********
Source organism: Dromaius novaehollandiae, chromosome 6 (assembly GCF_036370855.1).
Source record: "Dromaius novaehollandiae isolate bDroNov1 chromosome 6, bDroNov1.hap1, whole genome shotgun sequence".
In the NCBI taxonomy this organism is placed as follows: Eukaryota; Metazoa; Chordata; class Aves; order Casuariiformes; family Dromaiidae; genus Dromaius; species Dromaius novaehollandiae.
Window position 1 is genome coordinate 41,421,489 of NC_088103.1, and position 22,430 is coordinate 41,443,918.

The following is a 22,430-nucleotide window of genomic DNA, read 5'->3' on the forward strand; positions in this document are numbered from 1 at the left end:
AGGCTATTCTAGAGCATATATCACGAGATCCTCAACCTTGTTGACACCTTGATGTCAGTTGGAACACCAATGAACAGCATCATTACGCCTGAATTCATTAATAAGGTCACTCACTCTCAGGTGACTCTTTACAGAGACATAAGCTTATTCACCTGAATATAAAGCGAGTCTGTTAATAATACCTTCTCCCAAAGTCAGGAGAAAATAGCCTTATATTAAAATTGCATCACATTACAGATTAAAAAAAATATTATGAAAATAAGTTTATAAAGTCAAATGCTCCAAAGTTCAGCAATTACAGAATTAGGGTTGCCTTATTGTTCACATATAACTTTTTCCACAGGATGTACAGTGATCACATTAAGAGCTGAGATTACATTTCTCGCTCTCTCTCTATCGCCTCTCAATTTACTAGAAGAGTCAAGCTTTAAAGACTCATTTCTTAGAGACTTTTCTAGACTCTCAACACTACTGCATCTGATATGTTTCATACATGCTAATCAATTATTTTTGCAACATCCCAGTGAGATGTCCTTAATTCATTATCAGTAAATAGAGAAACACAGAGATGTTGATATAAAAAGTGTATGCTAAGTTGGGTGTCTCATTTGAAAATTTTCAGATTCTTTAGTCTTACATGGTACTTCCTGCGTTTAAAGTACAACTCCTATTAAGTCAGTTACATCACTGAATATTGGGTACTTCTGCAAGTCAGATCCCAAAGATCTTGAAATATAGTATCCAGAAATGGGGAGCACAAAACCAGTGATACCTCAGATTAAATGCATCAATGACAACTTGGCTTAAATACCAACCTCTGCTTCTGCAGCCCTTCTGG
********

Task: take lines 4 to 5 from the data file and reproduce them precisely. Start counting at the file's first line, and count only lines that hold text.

Window position 1 is genome coordinate 41,421,489 of NC_088103.1, and position 22,430 is coordinate 41,443,918.

The following is a 22,430-nucleotide window of genomic DNA, read 5'->3' on the forward strand; positions in this document are numbered from 1 at the left end: